Poetry Explorer- Classic Contemporary Poetry, CLOUDY JUNE, by EDMUND CHARLES BLUNDEN



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CLOUDY JUNE, by             Poet's Biography
First Line: Above the hedge the spearman thistle towers
Last Line: Nor tell me I am I.
Alternate Author Name(s): Blunden, Edmund
Subject(s): England; June; Landscape; English


ABOVE the hedge the spearman thistle towers
And thinks himself the god of all he sees;
But nettles jostle fearless where he glowers,
Like old and stained and sullen tapestries;
And elbowing hemlocks almost turn to trees,
Proud as the sweetbriar with her bubble flowers,
Where puft green spider cowers
To trap the toiling bees.

Here joy shall muse what melancholy tells,
And melancholy smile because of joy,
Whether the poppy breathe arabian spells
To make them friends, or whistling gipsy-boy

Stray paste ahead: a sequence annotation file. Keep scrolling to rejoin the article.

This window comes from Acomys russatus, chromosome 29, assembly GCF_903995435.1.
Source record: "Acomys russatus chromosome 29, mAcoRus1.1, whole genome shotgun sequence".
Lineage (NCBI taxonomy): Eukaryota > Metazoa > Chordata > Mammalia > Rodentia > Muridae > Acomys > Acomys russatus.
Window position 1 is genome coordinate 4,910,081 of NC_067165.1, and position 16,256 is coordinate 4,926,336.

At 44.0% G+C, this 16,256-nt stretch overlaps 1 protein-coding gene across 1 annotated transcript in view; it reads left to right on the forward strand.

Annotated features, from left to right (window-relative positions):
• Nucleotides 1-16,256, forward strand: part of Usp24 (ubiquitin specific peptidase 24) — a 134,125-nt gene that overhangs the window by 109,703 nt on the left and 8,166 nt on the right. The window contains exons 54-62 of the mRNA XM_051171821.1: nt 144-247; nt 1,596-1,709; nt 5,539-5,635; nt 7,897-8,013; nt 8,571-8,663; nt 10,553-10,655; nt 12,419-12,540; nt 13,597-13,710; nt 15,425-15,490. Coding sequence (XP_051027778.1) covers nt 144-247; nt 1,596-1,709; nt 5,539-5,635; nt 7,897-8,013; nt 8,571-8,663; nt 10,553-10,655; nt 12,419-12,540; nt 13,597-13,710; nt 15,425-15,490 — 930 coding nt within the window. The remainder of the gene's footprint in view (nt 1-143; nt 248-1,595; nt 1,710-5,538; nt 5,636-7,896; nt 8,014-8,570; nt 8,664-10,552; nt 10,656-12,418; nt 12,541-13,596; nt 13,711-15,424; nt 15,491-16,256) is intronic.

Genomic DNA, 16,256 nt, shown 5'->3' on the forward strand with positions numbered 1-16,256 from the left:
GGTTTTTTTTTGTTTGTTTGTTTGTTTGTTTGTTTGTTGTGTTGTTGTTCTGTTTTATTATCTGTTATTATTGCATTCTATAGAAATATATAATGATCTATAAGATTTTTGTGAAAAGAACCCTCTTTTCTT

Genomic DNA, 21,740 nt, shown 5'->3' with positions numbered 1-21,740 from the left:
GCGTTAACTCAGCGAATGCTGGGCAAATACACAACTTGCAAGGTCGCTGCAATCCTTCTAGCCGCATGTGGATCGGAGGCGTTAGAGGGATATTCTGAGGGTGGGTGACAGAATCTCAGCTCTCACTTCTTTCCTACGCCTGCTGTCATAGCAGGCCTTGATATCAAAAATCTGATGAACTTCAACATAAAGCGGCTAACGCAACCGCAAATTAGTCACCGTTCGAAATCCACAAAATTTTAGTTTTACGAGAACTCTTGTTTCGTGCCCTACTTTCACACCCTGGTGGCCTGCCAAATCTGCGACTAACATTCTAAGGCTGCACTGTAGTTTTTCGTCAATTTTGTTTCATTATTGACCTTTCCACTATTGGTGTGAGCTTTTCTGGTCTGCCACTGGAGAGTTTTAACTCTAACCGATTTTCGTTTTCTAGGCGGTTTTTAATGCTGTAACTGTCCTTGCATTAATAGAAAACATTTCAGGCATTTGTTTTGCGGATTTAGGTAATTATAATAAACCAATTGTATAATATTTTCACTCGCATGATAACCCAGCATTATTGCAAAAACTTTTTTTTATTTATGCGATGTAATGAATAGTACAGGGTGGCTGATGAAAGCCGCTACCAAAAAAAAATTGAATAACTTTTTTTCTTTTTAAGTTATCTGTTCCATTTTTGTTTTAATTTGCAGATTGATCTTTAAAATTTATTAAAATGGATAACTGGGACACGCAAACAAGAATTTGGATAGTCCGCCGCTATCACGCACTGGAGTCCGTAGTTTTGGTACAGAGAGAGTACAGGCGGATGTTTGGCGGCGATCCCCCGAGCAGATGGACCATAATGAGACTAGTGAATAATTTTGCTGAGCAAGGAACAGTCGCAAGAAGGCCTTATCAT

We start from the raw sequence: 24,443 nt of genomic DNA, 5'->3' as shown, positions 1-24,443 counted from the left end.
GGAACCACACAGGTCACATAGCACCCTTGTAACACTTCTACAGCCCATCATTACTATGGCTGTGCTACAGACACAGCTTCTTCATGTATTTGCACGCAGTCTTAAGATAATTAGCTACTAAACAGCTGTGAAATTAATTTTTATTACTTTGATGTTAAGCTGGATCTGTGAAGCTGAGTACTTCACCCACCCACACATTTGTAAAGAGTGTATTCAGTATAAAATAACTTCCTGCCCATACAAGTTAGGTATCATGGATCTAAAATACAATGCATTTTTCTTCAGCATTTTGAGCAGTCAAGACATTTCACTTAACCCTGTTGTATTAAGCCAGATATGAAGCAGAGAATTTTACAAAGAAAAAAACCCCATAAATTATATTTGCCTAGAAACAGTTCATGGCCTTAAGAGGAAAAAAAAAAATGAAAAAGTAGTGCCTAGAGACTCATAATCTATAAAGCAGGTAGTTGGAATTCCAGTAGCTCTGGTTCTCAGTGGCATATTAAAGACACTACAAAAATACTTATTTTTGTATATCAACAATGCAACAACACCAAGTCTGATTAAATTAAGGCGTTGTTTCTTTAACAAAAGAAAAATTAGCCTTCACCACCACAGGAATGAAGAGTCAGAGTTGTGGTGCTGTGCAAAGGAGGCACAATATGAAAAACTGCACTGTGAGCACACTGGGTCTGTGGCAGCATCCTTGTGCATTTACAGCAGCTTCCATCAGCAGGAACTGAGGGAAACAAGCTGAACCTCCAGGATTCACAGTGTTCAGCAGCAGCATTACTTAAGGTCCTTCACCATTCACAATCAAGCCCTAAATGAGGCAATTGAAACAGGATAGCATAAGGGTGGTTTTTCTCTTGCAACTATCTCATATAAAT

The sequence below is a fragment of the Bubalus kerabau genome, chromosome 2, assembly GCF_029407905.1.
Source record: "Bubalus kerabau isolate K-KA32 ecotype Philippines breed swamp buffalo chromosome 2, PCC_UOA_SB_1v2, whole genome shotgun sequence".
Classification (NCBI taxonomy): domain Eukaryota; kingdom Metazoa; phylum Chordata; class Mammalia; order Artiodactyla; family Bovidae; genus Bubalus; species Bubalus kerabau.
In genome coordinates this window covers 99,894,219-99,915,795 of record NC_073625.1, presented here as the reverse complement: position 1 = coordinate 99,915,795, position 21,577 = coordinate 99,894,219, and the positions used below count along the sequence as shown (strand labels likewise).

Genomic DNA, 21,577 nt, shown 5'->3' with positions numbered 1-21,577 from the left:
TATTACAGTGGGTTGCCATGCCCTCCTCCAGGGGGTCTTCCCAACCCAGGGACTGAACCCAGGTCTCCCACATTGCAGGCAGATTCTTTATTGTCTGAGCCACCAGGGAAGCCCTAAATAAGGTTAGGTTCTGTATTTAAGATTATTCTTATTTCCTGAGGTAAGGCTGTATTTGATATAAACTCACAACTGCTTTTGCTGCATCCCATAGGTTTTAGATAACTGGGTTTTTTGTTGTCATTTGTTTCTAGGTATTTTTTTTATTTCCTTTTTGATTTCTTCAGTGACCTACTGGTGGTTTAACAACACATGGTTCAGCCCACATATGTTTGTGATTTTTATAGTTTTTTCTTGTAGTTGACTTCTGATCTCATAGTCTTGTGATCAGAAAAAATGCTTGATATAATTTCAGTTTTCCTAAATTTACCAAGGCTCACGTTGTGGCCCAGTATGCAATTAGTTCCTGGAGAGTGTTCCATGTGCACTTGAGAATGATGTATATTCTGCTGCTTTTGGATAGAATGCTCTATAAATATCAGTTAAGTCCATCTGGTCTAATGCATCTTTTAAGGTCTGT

Sound them a truce that nothing comes to cloy.
No sunray burns through this slow cloud, nor swells
Noise save the browsing-bells,
Half sorrow and half joy.

Night comes; from fens where blind grey castles frown
A veiled moon ventures on the cavernous sky.
No stir, no tassel-tremble on the down:
Mood dims to nothing: atom-like I lie
Where nightjars burr and barking fox steps by
And hedgehogs talk and play in glimmering brown;
Passions in such night drown,
Nor tell me I am I.





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